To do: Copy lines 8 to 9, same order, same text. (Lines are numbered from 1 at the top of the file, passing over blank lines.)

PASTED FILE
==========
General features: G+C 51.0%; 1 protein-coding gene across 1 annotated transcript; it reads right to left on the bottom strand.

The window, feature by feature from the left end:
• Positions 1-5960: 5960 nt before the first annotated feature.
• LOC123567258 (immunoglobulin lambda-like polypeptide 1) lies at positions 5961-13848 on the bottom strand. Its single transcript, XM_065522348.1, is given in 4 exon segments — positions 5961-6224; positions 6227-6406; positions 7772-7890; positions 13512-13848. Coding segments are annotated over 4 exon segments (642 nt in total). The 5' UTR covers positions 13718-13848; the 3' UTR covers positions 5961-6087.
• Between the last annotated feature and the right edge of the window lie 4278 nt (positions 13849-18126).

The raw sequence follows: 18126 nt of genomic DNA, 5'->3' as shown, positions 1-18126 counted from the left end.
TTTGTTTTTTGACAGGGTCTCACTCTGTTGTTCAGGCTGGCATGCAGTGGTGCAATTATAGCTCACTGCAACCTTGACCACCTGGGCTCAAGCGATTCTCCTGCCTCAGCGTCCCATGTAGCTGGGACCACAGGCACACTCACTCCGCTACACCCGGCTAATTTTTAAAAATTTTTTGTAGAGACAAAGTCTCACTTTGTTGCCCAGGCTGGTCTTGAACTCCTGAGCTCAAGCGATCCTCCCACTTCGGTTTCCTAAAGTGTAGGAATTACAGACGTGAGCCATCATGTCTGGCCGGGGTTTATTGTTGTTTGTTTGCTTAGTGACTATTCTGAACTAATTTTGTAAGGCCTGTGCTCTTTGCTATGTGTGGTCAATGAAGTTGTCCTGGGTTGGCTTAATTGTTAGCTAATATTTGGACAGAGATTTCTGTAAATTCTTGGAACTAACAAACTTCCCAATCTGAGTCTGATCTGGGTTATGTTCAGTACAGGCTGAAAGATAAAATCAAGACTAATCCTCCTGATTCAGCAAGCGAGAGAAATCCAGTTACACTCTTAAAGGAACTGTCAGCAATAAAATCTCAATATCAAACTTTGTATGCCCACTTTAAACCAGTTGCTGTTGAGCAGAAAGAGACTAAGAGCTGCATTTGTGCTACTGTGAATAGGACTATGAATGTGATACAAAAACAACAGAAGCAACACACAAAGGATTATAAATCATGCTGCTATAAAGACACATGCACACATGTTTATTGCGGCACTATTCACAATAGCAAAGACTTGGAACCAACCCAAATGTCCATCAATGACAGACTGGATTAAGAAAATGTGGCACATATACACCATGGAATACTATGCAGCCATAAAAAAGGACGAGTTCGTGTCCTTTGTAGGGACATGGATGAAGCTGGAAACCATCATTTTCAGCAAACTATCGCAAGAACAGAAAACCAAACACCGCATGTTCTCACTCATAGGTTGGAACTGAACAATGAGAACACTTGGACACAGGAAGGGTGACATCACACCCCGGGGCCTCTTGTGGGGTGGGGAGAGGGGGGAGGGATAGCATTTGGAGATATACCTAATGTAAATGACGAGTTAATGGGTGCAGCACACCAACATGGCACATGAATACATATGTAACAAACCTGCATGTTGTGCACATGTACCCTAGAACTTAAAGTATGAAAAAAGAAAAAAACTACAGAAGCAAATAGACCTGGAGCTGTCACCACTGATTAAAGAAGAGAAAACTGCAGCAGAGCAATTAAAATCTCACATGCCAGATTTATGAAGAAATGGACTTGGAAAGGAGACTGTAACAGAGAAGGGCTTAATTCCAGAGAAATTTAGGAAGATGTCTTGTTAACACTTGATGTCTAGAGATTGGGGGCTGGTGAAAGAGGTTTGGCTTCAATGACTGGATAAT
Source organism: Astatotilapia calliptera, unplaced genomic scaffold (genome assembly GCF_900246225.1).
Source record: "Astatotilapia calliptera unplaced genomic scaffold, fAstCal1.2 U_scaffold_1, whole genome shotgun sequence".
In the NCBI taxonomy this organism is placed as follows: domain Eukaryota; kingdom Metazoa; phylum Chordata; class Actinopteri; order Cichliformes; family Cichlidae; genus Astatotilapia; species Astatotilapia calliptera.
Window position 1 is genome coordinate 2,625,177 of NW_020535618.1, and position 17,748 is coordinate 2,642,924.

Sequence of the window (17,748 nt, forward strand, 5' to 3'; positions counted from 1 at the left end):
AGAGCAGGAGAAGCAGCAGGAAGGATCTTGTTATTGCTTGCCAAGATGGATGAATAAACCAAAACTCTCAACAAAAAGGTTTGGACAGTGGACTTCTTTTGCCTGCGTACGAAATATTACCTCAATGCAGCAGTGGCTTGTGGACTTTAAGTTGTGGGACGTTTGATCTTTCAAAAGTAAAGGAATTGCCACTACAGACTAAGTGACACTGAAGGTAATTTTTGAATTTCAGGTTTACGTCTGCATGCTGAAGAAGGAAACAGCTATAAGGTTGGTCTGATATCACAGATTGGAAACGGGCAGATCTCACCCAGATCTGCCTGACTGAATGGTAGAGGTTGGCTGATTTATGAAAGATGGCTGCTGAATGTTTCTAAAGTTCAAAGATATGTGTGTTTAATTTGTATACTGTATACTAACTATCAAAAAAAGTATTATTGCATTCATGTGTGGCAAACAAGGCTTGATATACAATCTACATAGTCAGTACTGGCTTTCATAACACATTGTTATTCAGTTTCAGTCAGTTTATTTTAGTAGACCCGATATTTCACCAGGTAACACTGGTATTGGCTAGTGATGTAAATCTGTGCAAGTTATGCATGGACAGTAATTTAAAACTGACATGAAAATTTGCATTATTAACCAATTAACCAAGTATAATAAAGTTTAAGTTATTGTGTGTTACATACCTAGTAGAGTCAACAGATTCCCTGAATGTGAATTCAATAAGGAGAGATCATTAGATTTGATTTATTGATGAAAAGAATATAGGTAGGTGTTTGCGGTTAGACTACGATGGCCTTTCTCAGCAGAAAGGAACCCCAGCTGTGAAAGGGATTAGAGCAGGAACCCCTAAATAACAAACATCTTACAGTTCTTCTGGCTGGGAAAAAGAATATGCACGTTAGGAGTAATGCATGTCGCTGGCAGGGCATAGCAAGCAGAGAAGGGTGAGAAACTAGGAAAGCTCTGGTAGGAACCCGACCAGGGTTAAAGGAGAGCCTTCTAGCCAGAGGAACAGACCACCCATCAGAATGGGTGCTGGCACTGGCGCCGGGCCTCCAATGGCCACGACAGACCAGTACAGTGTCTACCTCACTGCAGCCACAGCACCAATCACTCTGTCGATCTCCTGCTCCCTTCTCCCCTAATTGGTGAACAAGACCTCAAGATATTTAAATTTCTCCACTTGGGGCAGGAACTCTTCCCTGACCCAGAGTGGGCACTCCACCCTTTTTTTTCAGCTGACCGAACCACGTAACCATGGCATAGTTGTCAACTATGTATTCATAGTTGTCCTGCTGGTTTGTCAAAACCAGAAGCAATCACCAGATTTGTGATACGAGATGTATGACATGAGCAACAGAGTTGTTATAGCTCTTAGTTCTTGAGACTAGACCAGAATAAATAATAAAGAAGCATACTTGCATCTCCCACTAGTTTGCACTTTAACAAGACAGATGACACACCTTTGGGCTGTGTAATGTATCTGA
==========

Source organism: Astatotilapia calliptera, unplaced genomic scaffold (genome assembly GCF_900246225.1).
Source record: "Astatotilapia calliptera unplaced genomic scaffold, fAstCal1.2 U_scaffold_1, whole genome shotgun sequence".